Journal of Clinical and Diagnostic Research, ISSN - 0973 - 709X

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Original article / research
Table of Contents - Year : 2018 | Month : July | Volume : 12 | Issue : 7 | Page : TC01 - TC04

Evaluation of the Nature of Thyroid Nodules by Duplex Ultrasound and Assessment of the Diagnostic Accuracy of TIRADS Classification TC01-TC04

Nani Lampung, Saifullah Khalid, Mohd Khalid, Basmah Abdur Rashid, Sayeedul Hasan Arif

Dr. Saifullah Khalid,
Assistant Professor, Department of Radiodiagnosis, Jawaharlal Nehru Medical College and Hospital,
Aligarh Muslim University, Aligarh-202002, Uttar Pradesh, India.

Introduction: Ultrasound (US) is the primary modality used to assess the thyroid glands. However, the terminology used by the radiologist is not easy for clinicians to understand. Thyroid Imaging Reporting and Data System (TIRADS) classification is the best attempt to facilitate better communication between the radiologist and clinicians.

Aim: To assess the Thyroid Ultrasonography (USG) characteristics which are highly suggestive of malignancy and to assess the reliability of TIRADS in the differentiation of malignant from benign thyroid nodules.

Materials and Methods: The present study was an observational study conducted on 200 consecutive patients presenting for thyroid swelling and underwent ultrasound of the thyroid. USG features recorded were the internal component, echogenicity, margins, calcifications, shape and vascularity. Using the modified Russ classification, each nodule was classified into a TIRADS category (I, II, III, IVA, IVB and V) based on the US features. Sensitivity, specificity, Positive Predictive Value (PPV) and Negative Predictive Value (NPV) was calculated for each of the suspicious US features. The risk of malignancy for each category of TIRADS classification was determined. All the nodules underwent cytological confirmation. The threshold for statistical significance was set at 0.05.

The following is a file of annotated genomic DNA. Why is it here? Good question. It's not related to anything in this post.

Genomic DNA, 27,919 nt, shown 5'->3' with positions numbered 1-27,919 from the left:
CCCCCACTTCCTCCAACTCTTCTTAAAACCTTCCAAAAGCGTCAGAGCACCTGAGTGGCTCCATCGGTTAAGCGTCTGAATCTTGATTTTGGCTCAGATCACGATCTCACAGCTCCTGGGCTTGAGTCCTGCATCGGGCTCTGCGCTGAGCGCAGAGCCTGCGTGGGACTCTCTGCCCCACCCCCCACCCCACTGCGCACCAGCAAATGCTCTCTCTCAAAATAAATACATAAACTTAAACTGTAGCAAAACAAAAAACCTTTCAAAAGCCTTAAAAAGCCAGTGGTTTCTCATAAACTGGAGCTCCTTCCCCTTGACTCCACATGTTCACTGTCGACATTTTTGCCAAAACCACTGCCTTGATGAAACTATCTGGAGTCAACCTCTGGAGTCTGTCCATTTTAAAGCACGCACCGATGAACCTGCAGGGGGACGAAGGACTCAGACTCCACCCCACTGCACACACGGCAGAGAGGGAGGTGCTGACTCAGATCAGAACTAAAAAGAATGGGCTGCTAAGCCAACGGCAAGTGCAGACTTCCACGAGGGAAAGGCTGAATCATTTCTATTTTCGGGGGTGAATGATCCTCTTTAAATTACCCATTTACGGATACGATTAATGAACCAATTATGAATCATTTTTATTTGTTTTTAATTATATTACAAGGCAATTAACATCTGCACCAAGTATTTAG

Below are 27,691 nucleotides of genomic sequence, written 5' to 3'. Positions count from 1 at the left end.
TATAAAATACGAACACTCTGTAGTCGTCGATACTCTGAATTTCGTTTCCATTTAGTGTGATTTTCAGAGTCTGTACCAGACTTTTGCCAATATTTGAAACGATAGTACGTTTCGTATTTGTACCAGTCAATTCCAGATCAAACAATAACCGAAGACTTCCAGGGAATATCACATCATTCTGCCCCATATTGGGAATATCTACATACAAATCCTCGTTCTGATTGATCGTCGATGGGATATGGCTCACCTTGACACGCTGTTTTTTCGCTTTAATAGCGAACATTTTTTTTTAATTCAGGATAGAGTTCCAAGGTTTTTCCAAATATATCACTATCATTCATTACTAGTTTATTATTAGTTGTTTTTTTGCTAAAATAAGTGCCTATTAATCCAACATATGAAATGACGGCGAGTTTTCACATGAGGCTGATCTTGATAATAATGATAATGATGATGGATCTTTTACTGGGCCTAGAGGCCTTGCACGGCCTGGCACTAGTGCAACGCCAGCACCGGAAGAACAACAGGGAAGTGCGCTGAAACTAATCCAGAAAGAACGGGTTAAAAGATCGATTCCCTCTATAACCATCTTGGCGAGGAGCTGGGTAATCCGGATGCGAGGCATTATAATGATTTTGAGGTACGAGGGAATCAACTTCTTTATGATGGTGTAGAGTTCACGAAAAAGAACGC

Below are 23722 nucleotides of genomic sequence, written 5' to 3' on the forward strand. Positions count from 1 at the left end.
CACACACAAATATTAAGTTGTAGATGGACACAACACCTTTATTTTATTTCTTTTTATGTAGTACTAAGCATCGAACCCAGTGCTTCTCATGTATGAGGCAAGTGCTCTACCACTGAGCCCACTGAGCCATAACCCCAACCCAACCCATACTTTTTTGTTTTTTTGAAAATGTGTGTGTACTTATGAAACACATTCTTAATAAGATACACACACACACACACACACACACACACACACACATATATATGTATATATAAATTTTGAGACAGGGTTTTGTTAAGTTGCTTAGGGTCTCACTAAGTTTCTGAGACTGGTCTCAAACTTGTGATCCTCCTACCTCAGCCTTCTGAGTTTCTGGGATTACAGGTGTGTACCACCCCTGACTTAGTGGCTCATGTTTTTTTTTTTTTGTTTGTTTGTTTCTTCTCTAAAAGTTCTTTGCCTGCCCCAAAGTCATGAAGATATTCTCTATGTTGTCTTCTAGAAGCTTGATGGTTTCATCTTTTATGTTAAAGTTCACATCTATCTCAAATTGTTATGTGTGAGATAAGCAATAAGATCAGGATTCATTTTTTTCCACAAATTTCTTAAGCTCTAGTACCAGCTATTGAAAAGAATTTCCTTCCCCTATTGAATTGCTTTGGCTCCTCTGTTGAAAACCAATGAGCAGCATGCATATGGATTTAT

Results: Among the USG characteristics, spiculated margin, microcalcification and taller than wide shape had highest specificity for malignant nodules. Anechoic nodule, iso or hyperechogenicity, predominantly cystic nature, macrocalcification and peripheral vascularity had a high NPV for the malignancy. The maximum number of the patients belonged to TIRADS Grade 3. The PPV was 100% for Grade V malignant nodules followed by 75% for Grade IVB malignant nodules. There was significant difference between IVA and IVB malignant nodules with IV A having very low risk for malignancy and IVB and V having significantly high risk for malignancy.

Conclusion: There is no single ultrasound feature which can diagnose malignancy in thyroid nodules however, there are combinations of USG features that can strongly suggest the possibility of malignancy. TIRADS serves as a convenient classification system which can be easily understood by the clinicians and guide them to biopsy the TIRADS IV and V nodules which have highest malignant risk, thus helping in better patient management.